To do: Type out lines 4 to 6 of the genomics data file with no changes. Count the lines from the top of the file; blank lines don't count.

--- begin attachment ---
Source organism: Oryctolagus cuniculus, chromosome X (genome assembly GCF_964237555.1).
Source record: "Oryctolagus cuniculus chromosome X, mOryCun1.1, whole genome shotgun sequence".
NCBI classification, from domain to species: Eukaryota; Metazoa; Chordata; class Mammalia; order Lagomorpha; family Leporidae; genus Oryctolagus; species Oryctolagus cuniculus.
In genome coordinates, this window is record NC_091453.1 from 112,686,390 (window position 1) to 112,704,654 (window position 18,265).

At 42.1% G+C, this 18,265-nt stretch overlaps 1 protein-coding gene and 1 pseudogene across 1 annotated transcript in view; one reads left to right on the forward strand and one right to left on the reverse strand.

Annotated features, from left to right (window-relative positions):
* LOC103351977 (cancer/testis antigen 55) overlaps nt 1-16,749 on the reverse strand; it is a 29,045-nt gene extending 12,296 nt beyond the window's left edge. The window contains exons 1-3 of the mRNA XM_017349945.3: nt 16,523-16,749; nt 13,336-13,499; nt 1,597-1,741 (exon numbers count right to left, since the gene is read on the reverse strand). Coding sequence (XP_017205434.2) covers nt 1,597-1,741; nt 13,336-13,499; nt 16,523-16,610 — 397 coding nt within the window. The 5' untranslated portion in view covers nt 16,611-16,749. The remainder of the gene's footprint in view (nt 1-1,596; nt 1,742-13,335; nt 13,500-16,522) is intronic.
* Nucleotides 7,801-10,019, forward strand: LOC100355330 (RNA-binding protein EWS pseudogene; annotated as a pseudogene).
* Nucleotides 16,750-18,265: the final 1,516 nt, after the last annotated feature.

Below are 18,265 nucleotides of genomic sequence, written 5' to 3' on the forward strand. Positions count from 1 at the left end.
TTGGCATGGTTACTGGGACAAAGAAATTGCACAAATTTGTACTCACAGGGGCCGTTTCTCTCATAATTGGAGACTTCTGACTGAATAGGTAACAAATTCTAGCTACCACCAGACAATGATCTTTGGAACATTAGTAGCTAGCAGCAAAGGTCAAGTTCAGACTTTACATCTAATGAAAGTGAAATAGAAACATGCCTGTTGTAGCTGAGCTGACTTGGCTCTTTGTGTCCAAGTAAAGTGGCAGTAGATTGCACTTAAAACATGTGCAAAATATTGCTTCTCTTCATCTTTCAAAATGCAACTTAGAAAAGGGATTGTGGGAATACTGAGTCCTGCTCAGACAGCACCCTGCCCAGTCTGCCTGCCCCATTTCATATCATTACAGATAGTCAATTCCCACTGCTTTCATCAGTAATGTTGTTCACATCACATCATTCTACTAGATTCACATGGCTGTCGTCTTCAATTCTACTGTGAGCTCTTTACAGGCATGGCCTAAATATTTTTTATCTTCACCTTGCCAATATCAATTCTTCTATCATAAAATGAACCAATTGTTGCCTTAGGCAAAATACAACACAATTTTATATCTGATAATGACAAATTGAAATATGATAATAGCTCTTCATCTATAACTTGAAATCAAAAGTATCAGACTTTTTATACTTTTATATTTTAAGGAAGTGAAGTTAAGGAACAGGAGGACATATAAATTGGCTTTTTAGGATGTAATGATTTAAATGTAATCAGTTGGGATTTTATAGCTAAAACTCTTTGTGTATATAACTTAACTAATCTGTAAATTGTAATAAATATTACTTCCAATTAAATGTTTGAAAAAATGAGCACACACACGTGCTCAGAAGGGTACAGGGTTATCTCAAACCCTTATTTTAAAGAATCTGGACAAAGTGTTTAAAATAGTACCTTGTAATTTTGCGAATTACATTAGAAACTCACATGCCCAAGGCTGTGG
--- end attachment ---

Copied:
In genome coordinates, this window is record NC_091453.1 from 112,686,390 (window position 1) to 112,704,654 (window position 18,265).

At 42.1% G+C, this 18,265-nt stretch overlaps 1 protein-coding gene and 1 pseudogene across 1 annotated transcript in view; one reads left to right on the forward strand and one right to left on the reverse strand.

Annotated features, from left to right (window-relative positions):